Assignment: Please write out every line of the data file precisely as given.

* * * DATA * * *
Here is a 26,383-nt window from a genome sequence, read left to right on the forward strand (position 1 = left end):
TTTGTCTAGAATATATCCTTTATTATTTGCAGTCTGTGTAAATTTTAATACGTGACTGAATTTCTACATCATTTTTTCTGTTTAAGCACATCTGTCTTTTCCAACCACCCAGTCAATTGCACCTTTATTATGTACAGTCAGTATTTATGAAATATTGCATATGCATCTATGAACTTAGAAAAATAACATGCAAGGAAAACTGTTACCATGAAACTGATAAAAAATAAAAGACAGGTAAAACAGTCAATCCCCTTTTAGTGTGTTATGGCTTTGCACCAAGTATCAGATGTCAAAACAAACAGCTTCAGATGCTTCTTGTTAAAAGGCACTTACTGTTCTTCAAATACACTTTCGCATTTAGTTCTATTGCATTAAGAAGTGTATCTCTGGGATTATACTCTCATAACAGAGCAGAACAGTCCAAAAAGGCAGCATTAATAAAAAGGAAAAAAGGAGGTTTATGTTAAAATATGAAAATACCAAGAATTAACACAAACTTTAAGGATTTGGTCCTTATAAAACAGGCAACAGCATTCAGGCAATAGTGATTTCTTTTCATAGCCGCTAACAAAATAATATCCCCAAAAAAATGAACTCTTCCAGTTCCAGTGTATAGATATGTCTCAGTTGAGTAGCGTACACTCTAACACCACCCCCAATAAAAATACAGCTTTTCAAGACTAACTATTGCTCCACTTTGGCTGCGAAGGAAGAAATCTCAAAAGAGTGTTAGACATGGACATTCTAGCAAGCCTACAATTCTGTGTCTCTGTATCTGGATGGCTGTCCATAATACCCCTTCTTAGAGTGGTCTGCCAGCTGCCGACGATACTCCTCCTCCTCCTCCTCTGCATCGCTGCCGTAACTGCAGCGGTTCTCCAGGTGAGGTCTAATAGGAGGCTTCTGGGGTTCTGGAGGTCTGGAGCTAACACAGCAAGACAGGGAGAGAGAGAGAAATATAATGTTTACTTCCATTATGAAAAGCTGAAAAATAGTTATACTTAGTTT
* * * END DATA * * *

Here is a 26,383-nt window from a genome sequence, read left to right on the forward strand (position 1 = left end):
TTTGTCTAGAATATATCCTTTATTATTTGCAGTCTGTGTAAATTTTAATACGTGACTGAATTTCTACATCATTTTTTCTGTTTAAGCACATCTGTCTTTTCCAACCACCCAGTCAATTGCACCTTTATTATGTACAGTCAGTATTTATGAAATATTGCATATGCATCTATGAACTTAGAAAAATAACATGCAAGGAAAACTGTTACCATGAAACTGATAAAAAATAAAAGACAGGTAAAACAGTCAATCCCCTTTTAGTGTGTTATGGCTTTGCACCAAGTATCAGATGTCAAAACAAACAGCTTCAGATGCTTCTTGTTAAAAGGCACTTACTGTTCTTCAAATACACTTTCGCATTTAGTTCTATTGCATTAAGAAGTGTATCTCTGGGATTATACTCTCATAACAGAGCAGAACAGTCCAAAAAGGCAGCATTAATAAAAAGGAAAAAAGGAGGTTTATGTTAAAATATGAAAATACCAAGAATTAACACAAACTTTAAGGATTTGGTCCTTATAAAACAGGCAACAGCATTCAGGCAATAGTGATTTCTTTTCATAGCCGCTAACAAAATAATATCCCCAAAAAAATGAACTCTTCCAGTTCCAGTGTATAGATATGTCTCAGTTGAGTAGCGTACACTCTAACACCACCCCCAATAAAAATACAGCTTTTCAAGACTAACTATTGCTCCACTTTGGCTGCGAAGGAAGAAATCTCAAAAGAGTGTTAGACATGGACATTCTAGCAAGCCTACAATTCTGTGTCTCTGTATCTGGATGGCTGTCCATAATACCCCTTCTTAGAGTGGTCTGCCAGCTGCCGACGATACTCCTCCTCCTCCTCCTCTGCATCGCTGCCGTAACTGCAGCGGTTCTCCAGGTGAGGTCTAATAGGAGGCTTCTGGGGTTCTGGAGGTCTGGAGCTAACACAGCAAGACAGGGAGAGAGAGAGAAATATAATGTTTACTTCCATTATGAAAAGCTGAAAAATAGTTATACTTAGTTT